Monique Mojica is looking forward to the NAC Orchestra’s trip to the Eskasoni First Nation.
For her, it will be a celebration of the message of the poem I Lost My Talk, by the Mi’kmaw poet Rita Joe and of the poet herself.
Those words have been set to music by the Canadian composer John Estacio and Mojica speaks them on stage during performances of I Lost My Talk on this NACO tour of Atlantic Canada. The work is part of a major NACO commission in 2016 of four pieces of Canadian music called Life Reflected.
They are powerful, meaningful words and they resonate deeply with Mojica, who is of Kuna and Rappahannock heritage.
Mojica was “brought into the project by the (Six Nations) choreographer Santee Smith. She is someone I have worked with before. I was in the premiere of her project Re-Quickening last year.
“She chose the dancers for the film component of I Lost My Talk,” Mojica says. The film that accompanies the NACO performance was made in Killbear Park near Parry Sound, Ontario, at “ungodly hours. We started at 4 a.m. and it was absolutely freezing and we were also barefoot on the Canadian Shield.
“It is challenging, the way Santee works. She choreographs on our bodies.” Smith asked the dancers to come up with some “moves” and then she chose what she wanted to work with after the dancers performed for her. In that way, Mojica says, the dance steps remain authentic to the dancers.
But it is even more challenging to speak the words of I Lost My Talk story to Estacio’s music, she says. The music is “beautiful and powerful but it is Western European music and you are talking about I Lost My Talk” which is about what happened to Rita Joe in residential school.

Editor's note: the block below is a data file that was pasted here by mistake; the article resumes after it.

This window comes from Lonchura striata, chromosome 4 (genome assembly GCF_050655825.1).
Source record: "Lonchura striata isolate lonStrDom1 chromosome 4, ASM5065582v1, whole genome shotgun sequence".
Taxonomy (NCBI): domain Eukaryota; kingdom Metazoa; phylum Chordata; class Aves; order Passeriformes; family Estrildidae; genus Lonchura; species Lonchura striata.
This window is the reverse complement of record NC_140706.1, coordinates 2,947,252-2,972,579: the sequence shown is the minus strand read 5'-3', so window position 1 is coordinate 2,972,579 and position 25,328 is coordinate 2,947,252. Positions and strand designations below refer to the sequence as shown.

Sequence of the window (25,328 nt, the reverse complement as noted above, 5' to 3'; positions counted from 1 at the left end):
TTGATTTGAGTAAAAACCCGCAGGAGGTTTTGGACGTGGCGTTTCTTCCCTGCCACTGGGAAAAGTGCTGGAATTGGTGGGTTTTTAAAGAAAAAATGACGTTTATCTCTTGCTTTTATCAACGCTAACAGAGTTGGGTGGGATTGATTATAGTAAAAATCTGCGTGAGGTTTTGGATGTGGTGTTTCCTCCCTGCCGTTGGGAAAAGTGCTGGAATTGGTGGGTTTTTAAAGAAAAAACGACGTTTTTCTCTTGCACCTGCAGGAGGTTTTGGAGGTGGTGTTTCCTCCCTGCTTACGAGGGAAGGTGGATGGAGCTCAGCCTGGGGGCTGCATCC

“How do you tell this particular story that happened for all the reasons that have to do with settler colonialism and white supremacy against this enormously powerful symphonic sound?”
Mojica says the music “gives me something to work against. The truth is we didn’t lose (our talk). We weren’t careless. It didn’t fall out of our pocket on the way to the store. It was forcibly removed.
“I don’t think you can talk about that experience without acknowledging all the reasons that it happened. One of those reasons is because of the supremacy that Western European culture has had in the places where it has colonized.”
Mojica has worked in indigenous theatre for many years; it’s the family business. Her mother, Gloria Miguel, and her two aunts founded Spiderwoman Theatre, a well-known company in New York City where Mojica was born.
She moved to Canada in the 1980s to work on the original production of The Rez Sisters written by Tomson Highway and produced by Native Earth Performing Arts. She settled in Toronto and has been involved in theatre and dance and film work there ever since. Her son is DJ Bear Witness, a member of A Tribe Called Red, the Ottawa-based electronic band experiencing great success worldwide. A Tribe Called Red picked a couple of JUNOs at the recent 2017 awards in Ottawa.
One of the themes underlined by the NACO tour is reconciliation with Canada’s indigenous peoples.
In 2015, when the project began, Mojica was more hopeful that reconciliation might be possible. No longer.
“I think we are at a different point now. I had this conversation with Donna Feore, the director (of the Life Reflected performances) that we are kind of in a different place now.
“I think we were more optimistic then about the reconciliation thing. I always thought it was the wrong word. How can there be reconciliation when there has been no conciliation. And from where we are now we know that many of the promises made … it’s pretty empty.
“By last fall I had decided that I wasn’t going to do any more reconciliation projects. I had committed to this one but it seems clear, as my son said to me, ‘Oh no, mom, as a band we don’t do anything that has to do with a reconciliation theme. It’s not for us, it’s for them’.”